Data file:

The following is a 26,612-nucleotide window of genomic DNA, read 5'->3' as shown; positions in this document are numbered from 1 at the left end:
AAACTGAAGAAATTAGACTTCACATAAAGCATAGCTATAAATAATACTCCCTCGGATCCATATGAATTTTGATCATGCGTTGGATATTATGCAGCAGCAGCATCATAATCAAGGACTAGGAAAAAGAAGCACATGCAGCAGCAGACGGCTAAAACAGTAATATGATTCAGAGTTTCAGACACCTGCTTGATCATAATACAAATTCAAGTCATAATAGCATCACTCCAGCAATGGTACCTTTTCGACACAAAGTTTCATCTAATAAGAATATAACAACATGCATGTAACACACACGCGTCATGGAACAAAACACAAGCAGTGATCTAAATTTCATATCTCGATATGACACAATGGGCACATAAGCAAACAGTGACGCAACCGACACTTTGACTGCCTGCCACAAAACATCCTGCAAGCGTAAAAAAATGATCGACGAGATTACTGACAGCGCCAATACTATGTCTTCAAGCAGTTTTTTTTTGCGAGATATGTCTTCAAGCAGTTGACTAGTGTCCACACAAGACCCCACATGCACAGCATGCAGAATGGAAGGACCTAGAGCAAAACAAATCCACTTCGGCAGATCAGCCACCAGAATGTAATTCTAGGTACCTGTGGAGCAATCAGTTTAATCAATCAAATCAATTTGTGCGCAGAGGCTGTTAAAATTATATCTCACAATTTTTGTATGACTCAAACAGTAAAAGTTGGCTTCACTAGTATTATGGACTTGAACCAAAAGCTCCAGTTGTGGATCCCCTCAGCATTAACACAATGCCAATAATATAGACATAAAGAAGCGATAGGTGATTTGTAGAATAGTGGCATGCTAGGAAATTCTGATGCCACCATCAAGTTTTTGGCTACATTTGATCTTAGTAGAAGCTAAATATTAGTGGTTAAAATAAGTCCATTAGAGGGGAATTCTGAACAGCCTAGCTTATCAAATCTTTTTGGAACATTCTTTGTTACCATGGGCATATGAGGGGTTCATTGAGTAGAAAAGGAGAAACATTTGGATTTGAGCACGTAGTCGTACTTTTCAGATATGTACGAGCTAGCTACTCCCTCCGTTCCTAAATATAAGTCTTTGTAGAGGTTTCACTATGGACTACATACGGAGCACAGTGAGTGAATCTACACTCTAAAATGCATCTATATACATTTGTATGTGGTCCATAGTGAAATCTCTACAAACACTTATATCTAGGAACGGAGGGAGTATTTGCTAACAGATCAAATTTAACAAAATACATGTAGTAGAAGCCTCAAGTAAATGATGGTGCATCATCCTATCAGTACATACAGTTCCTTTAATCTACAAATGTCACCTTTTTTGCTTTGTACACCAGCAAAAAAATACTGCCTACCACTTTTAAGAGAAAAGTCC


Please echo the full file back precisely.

The following is a 26,612-nucleotide window of genomic DNA, read 5'->3' as shown; positions in this document are numbered from 1 at the left end:
AAACTGAAGAAATTAGACTTCACATAAAGCATAGCTATAAATAATACTCCCTCGGATCCATATGAATTTTGATCATGCGTTGGATATTATGCAGCAGCAGCATCATAATCAAGGACTAGGAAAAAGAAGCACATGCAGCAGCAGACGGCTAAAACAGTAATATGATTCAGAGTTTCAGACACCTGCTTGATCATAATACAAATTCAAGTCATAATAGCATCACTCCAGCAATGGTACCTTTTCGACACAAAGTTTCATCTAATAAGAATATAACAACATGCATGTAACACACACGCGTCATGGAACAAAACACAAGCAGTGATCTAAATTTCATATCTCGATATGACACAATGGGCACATAAGCAAACAGTGACGCAACCGACACTTTGACTGCCTGCCACAAAACATCCTGCAAGCGTAAAAAAATGATCGACGAGATTACTGACAGCGCCAATACTATGTCTTCAAGCAGTTTTTTTTTGCGAGATATGTCTTCAAGCAGTTGACTAGTGTCCACACAAGACCCCACATGCACAGCATGCAGAATGGAAGGACCTAGAGCAAAACAAATCCACTTCGGCAGATCAGCCACCAGAATGTAATTCTAGGTACCTGTGGAGCAATCAGTTTAATCAATCAAATCAATTTGTGCGCAGAGGCTGTTAAAATTATATCTCACAATTTTTGTATGACTCAAACAGTAAAAGTTGGCTTCACTAGTATTATGGACTTGAACCAAAAGCTCCAGTTGTGGATCCCCTCAGCATTAACACAATGCCAATAATATAGACATAAAGAAGCGATAGGTGATTTGTAGAATAGTGGCATGCTAGGAAATTCTGATGCCACCATCAAGTTTTTGGCTACATTTGATCTTAGTAGAAGCTAAATATTAGTGGTTAAAATAAGTCCATTAGAGGGGAATTCTGAACAGCCTAGCTTATCAAATCTTTTTGGAACATTCTTTGTTACCATGGGCATATGAGGGGTTCATTGAGTAGAAAAGGAGAAACATTTGGATTTGAGCACGTAGTCGTACTTTTCAGATATGTACGAGCTAGCTACTCCCTCCGTTCCTAAATATAAGTCTTTGTAGAGGTTTCACTATGGACTACATACGGAGCACAGTGAGTGAATCTACACTCTAAAATGCATCTATATACATTTGTATGTGGTCCATAGTGAAATCTCTACAAACACTTATATCTAGGAACGGAGGGAGTATTTGCTAACAGATCAAATTTAACAAAATACATGTAGTAGAAGCCTCAAGTAAATGATGGTGCATCATCCTATCAGTACATACAGTTCCTTTAATCTACAAATGTCACCTTTTTTGCTTTGTACACCAGCAAAAAAATACTGCCTACCACTTTTAAGAGAAAAGTCC